# Equations¶

## Equation strings¶

Equations are used both in `NeuronGroup` and `Synapses` to:

- define state variables
- define continuous-updates on these variables, through differential equations

Equations are defined by multiline strings.

- An Equation is a set of single lines in a string:
`dx/dt = f : unit`(differential equation)`x = f : unit`(subexpression)`x : unit`(parameter)

The equations may be defined on multiple lines (no explicit line continuation with `\` is necessary).
Comments using `#` may also be included. Subunits are not allowed, i.e., one must write `volt`, not `mV`. This is
to make it clear that the values are internally always saved in the basic units, so no confusion can arise when getting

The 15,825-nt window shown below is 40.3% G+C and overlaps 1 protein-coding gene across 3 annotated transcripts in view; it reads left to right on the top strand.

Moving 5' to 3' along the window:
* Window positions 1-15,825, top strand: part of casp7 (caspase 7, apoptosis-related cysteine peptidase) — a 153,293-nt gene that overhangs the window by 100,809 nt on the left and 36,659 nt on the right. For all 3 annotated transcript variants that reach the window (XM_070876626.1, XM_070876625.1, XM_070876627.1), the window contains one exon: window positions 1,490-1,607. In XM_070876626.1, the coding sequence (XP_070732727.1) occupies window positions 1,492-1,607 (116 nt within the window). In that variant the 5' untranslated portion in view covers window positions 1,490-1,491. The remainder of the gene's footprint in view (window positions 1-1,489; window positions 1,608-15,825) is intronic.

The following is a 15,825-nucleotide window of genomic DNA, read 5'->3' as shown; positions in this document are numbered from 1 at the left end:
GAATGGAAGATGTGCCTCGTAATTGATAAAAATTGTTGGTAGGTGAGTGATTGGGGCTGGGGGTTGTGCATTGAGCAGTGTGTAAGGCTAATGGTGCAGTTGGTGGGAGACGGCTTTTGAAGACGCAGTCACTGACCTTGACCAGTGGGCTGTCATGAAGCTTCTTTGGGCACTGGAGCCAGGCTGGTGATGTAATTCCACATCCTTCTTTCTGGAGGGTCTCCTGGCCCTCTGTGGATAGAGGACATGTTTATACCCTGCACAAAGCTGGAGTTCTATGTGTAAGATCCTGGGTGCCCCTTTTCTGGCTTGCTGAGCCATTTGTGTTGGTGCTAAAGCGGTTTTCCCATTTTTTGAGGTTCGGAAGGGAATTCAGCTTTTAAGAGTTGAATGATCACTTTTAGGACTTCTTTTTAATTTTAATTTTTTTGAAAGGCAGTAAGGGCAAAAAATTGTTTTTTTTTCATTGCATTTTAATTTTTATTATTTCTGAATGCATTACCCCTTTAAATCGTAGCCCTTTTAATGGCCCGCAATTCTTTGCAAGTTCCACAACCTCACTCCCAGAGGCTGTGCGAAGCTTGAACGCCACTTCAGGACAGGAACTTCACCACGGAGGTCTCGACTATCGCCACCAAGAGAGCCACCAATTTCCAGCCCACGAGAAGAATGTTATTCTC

the values out of a `NeuronGroup` and discarding the units. Compound units are of course allowed as well (e.g. `farad/meter**2`).

Aliases are no longer available in Brian 2. Some special variables are defined: `t`, `dt` (time) and `xi` (white noise).
Variable names starting with an underscore and a couple of other names that have special meanings under certain
circumstances (e.g. names ending in `_pre` or `_post`) are forbidden.

For stochastic equations with several `xi` values it is now necessary to make clear whether they correspond to the same
or different noise instantiations. To make this distinction, an arbitrary suffix can be used, e.g. using `xi_1` several times
refers to the same variable, `xi_2` (or `xi_inh`, `xi_alpha`, etc.) refers to another. An error will be raised if
you use more than one plain `xi`. Note that noise is always independent across neurons, you can only work around this
restriction by defining your noise variable as a scalar parameter and update it using a user-defined function (e.g. a `CodeRunner`).

### Flags¶

A new syntax is the possibility of *flags*. A flag is a keyword in brackets, which
qualifies the equations. There are several keywords: